Vancouver-based SkyCope bills itself as having “the world’s smallest and most powerful AI supercomputer UAV detection system.” And there’s no doubt – what it does is quite impressive.
With the proliferation of drones, a growing number of people have legitimate reasons to want to detect and track devices that might be up to no good. Drones have been used, for example, to smuggle drugs and other contraband into prisons. There are also secure facilities like nuclear power plants and other critical infrastructures where drone detection is critical. Plus, of course, there are airports.
At the CANSEC conference in Ottawa – Canada’s largest security and defense trade show – a Canadian company named SkyCope is gaining interest with its drone detection system. We sat down with Co-CEO Hamid Boostanimehr to learn more about the company and its key product.
The core of the system is the SkyEye. You can set it up quickly, and it begins analyzing the countless radio signals that are passing through the air: Wi-Fi, Bluetooth, commercial radio signals, and more. If there’s a drone in range (and the system has detected from as far as 23 kilometers), AI built into the platform starts looking for a match. A drone library of the unique RF signatures of more than 220 different models of drones is built into SkyEye. And if it finds a match – the person monitoring SkyEye’s output gets a hit.
“We detect the radio links between the drone and controller. From that, we get information about the drone. We can detect 220+ different drone models in our library,” explained Boostanimehr.
And that’s not all. The company has worked to ensure that its system will still pick up even unfamiliar drones.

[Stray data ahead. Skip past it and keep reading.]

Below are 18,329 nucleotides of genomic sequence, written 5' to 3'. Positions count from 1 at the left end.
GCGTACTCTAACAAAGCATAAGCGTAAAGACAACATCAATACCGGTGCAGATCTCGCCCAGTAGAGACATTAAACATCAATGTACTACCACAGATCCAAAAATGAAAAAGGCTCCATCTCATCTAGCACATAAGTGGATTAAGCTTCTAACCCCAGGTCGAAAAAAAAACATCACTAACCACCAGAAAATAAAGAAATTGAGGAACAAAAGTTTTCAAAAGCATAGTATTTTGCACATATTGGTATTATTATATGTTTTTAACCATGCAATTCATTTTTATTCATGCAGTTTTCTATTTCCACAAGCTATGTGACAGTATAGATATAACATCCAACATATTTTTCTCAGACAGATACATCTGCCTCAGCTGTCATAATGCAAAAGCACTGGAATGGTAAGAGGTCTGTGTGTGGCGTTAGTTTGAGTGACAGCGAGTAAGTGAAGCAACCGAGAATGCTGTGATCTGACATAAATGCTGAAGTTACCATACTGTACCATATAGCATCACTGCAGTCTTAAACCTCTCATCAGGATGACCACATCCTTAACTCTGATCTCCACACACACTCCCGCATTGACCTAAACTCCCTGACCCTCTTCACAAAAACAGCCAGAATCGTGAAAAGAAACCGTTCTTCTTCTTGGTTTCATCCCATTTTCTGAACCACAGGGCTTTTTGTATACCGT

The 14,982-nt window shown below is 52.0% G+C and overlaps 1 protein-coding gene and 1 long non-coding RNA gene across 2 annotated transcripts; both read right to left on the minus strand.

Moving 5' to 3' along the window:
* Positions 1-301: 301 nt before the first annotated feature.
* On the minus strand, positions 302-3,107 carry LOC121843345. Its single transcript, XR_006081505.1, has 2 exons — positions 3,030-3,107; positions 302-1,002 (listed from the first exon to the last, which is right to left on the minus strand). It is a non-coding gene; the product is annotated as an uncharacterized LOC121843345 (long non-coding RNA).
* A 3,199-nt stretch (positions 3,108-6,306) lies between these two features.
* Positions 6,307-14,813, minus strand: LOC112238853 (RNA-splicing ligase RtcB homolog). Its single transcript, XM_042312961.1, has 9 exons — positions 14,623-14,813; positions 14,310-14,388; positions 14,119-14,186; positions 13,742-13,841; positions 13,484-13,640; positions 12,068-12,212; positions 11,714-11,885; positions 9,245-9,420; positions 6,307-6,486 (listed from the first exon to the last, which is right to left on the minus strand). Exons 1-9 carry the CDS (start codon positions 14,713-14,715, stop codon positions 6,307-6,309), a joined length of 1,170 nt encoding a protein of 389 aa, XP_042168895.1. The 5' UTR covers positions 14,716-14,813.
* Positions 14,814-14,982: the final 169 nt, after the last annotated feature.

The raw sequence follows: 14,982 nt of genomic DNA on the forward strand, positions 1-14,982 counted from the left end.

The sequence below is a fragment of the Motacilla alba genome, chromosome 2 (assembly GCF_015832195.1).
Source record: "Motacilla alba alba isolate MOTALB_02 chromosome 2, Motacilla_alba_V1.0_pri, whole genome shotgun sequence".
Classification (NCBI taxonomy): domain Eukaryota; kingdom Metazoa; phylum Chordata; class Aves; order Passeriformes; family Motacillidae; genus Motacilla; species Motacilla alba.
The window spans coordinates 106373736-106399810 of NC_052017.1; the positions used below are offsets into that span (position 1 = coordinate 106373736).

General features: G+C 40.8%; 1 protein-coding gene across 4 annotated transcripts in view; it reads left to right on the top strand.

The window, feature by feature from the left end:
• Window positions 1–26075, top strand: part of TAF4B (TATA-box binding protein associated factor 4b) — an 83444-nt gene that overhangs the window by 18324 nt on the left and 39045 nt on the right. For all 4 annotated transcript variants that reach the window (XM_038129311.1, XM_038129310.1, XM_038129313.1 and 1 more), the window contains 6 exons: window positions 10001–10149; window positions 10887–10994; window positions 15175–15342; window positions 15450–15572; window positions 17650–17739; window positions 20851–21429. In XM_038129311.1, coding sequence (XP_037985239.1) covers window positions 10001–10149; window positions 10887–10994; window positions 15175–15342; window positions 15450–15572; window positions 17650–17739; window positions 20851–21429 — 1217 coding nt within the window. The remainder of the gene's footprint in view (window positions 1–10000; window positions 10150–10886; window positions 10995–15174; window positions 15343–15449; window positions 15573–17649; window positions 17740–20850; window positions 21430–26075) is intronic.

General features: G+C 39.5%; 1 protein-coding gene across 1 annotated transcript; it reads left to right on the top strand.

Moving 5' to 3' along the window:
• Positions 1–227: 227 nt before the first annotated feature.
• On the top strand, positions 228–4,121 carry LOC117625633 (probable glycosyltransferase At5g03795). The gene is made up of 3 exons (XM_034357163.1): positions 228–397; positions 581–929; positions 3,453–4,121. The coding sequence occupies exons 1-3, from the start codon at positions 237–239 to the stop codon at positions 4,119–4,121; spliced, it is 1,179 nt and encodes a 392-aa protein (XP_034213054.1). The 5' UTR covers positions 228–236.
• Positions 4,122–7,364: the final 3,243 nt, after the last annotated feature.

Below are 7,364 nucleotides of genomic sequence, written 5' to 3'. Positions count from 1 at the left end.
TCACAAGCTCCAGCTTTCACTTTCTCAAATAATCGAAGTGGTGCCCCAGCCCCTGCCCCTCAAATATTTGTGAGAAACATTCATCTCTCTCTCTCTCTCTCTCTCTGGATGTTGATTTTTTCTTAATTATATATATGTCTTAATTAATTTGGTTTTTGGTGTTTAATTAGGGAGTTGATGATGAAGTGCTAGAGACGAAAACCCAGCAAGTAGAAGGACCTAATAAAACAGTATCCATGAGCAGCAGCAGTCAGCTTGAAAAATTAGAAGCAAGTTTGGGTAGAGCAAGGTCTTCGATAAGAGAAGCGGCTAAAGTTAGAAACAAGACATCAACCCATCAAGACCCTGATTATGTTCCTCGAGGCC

“Over time, we realized that our library has limitations: There are older legacy drones, brand new drones… For that, we developed AI machine learning to detect drones that are outside our library. We consider ourselves pioneers in combining AI and radio frequencies and bringing it to the anti-drone industry.”
For example, the SkyCope system can even detect a custom-built machine like this.
The question arises: What makes this system better than some of the others on the market? According toBoostanimehr, it’s all about the AI. The company’s SkyCore computer (which lives inside that SkyEye dome) is really good at sorting through the maze of signals and zeroing in on the ones that matter – while dismissing those that don’t.
“The difference between this kind of AI and the traditional technologies is that such technologies have a lot of false alarms,” he says. “And when the environment is polluted with signals, they cannot separate the drone signals from the background signals. Our AI and detection system, it’s not only detecting drones, it’s detecting Wi-Fi, Bluetooth, Smart City sensors or transmitters, IoT devices. We are detecting this and classifying them in the background as well, so we can separate the drone signals out.”
SkyCope has a lot of clients spread across multiple sectors. But, most broadly, there are clients from the Civil and Defense side of things. Police departments, prisons, military, border protection – Hamid said the list goes on. Interestingly, SkyCope has also sold its system to end-users who already own DJI’s Aeroscope system. That system, which does a great job of detecting DJI products, doesn’t do a great job with drones from outside its own ecosystem. Plus, DJI drones can be spoofed to show an incorrect location. Boostanimehr said SkyCope isn’t fooled by that.
What’s more, the word is out among those who use drones for illicit purposes that DJI products can be detected quite easily with the Aeroscope system. As a result, criminals have been moving away from DJI and using other brands or even home-built drones to try to evade standard drone detection systems.
“We have dozens of our systems deployed next to Aeroscope and also to confirm DJI detections if they are spoofed.”
There are a growing number of drone detection companies. And, to be honest, we can’t keep track of them all. But we’re impressed with what SkyCope has achieved and by the thinking that’s gone into engineering this solution. Boostanimehr is focused on keeping the SkyEye ahead of the pack with continuous tweaks to its AI and machine learning capabilities.
SkyCope did not reveal the cost of its systems – partly because the price varies depending on how many SkyEyes are deployed and networked. But he did say the system has the lowest cost-to-performance ratio on the market.